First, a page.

After a skirmish with a gang of aggressive flies, a little ladybug gets lost and winds up on her own in the rain. She takes shelter in the leftovers of a picnic, finding a big tin of sugar that soon arouses the interest of a colony of black ants who become her pals. But it is not long before a group of ferocious red ants take an interest in their treasure. The little ladybug takes part in a ruthless fight between the two colonies.
Do not expect this film to be like A Bug's Life or Antz. This is very different to the productions by the big American studios, who like to offer very anthropomorphic versions of our insect friends, going so far as to have them behave like mirrors of our own societies. Minuscule is more like a documentary. The directors did their utmost to avoid anthropomorphism. Hence the insects do not speak, and that is where the film's originality becomes clear. The lack of dialogue leads to a more elementary mode of communication based on sounds and looks, meaning it is based more on feelings and emotions. For example, the friendship that gradually forms between the black ant and the lady bug is very touching thanks to its modesty and the finesse with the characters' feelings are conveyed. One lovely example is the ant's habit of patting the lady bug on the back with his antennae, either as a sign of recognition, a comforting gesture or simply a friendly touch. While charmingly distinctive, the film is also a nice tribute to the cinema, abounding with references and winks that film lovers will enjoy. For instance, the chases with the lady bug and the flies are reminiscent of Buster Keaton and Charlie Chaplin, the jumping spider's web is not unlike the famous home in Psycho and the battle sequence bring to mind the war scenes in Lord of the Rings. Minuscule is also a coming-of-age story, recounting the difficulties of growing up, confronting your fears and making decisions. Lastly, the story's extravagance raises a more grounded topic: issues relating to the pollution of nature. The film develops awareness of this theme in a particularly original way. By weaving waste into the plot, it deftly provokes thought on the issue while still being funny and moving as well as educational and exhilarating.Read more Show less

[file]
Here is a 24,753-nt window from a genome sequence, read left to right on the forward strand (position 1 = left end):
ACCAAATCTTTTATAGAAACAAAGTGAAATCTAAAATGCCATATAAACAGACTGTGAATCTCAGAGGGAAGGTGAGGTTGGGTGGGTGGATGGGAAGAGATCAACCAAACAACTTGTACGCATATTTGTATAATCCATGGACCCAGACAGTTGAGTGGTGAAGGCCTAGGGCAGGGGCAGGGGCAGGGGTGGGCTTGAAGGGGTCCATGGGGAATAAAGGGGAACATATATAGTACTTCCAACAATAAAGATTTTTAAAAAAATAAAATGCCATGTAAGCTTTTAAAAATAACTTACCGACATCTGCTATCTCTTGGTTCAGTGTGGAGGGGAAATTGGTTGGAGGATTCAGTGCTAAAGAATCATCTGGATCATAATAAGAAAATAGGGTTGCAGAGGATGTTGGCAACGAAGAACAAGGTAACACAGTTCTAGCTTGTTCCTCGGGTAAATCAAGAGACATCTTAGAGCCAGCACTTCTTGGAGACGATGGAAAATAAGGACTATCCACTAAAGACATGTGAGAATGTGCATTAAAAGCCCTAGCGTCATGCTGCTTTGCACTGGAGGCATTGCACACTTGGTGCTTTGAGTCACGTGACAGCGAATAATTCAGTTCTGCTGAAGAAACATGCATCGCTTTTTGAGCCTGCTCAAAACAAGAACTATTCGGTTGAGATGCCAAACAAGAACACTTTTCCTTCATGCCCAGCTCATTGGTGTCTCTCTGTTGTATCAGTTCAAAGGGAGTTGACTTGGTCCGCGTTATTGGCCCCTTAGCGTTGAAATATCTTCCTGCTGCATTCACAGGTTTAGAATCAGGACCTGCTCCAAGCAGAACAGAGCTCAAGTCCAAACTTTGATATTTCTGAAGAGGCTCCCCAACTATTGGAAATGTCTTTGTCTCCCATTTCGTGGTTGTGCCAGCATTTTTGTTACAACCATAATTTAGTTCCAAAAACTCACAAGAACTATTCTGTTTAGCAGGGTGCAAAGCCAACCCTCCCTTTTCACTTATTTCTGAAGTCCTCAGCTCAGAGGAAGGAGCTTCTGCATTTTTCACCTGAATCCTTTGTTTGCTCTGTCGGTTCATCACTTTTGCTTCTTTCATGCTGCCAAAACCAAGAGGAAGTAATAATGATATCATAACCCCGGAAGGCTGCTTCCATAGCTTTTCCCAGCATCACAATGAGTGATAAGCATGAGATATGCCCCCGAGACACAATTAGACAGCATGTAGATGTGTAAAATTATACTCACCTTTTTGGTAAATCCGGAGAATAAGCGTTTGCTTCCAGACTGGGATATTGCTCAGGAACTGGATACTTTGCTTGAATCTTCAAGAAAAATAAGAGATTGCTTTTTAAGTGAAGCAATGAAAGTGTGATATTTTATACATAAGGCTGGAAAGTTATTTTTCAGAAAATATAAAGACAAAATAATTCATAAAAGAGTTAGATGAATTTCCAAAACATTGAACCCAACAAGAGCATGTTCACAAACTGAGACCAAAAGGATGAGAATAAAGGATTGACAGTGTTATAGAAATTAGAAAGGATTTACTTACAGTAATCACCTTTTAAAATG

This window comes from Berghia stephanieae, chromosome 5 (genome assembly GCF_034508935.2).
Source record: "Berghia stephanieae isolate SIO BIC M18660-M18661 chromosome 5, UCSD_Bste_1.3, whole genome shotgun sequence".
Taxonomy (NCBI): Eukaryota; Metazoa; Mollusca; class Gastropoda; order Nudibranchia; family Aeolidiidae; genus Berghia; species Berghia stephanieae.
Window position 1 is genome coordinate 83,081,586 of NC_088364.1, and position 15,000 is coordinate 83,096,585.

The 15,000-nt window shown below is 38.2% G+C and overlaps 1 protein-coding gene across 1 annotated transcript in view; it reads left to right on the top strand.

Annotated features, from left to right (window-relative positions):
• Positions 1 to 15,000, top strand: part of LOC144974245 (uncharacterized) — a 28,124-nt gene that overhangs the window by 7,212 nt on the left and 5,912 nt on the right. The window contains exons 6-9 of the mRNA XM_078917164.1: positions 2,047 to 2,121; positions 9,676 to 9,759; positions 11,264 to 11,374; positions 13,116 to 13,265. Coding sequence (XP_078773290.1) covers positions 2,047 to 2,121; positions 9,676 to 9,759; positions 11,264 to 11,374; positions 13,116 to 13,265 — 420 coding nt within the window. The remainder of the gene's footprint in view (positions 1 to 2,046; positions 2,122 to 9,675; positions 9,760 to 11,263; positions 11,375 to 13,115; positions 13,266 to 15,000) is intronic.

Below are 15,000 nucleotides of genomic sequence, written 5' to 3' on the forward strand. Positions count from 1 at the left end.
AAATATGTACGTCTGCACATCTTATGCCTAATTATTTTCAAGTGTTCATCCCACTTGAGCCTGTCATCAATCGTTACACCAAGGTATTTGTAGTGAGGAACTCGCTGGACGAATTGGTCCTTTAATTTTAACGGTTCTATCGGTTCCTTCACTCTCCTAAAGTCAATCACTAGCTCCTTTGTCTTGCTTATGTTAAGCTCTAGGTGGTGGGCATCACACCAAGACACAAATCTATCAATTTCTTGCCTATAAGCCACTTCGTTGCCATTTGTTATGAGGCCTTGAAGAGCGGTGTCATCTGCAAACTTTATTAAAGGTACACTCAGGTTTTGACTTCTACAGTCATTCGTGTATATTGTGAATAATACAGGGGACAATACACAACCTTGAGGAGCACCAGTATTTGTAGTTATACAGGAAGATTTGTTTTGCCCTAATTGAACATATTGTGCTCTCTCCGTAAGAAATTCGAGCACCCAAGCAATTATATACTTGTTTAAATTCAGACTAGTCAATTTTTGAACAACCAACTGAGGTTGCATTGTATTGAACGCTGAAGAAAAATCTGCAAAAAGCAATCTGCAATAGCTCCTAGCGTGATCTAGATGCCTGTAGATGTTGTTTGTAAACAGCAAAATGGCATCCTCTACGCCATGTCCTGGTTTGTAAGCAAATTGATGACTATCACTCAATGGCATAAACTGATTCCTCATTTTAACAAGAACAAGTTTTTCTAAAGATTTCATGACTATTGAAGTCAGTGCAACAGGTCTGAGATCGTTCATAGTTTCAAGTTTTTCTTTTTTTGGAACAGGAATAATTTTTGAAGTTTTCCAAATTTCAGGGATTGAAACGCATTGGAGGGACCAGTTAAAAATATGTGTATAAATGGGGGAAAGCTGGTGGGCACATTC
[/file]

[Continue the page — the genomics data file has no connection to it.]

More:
From age 4. One of the great benefits of this film is that it has no dialogue at all, which makes it easy for even the youngest children to understand. They can even put their own interpretations on the characters' modes of communication.
Little people living among big people; friendships between characters who seem different in many ways, especially their sizes; being immersed in a disproportionate world ... animated films revel in embracing contrasts and changes of scale. They can pull off the little miracle of telling stories from the viewpoints of small characters, helping us to look at the world in an alternative way. Since the question of size relates also to our role in the world, these films offer us another way of looking at what (and who) is around us.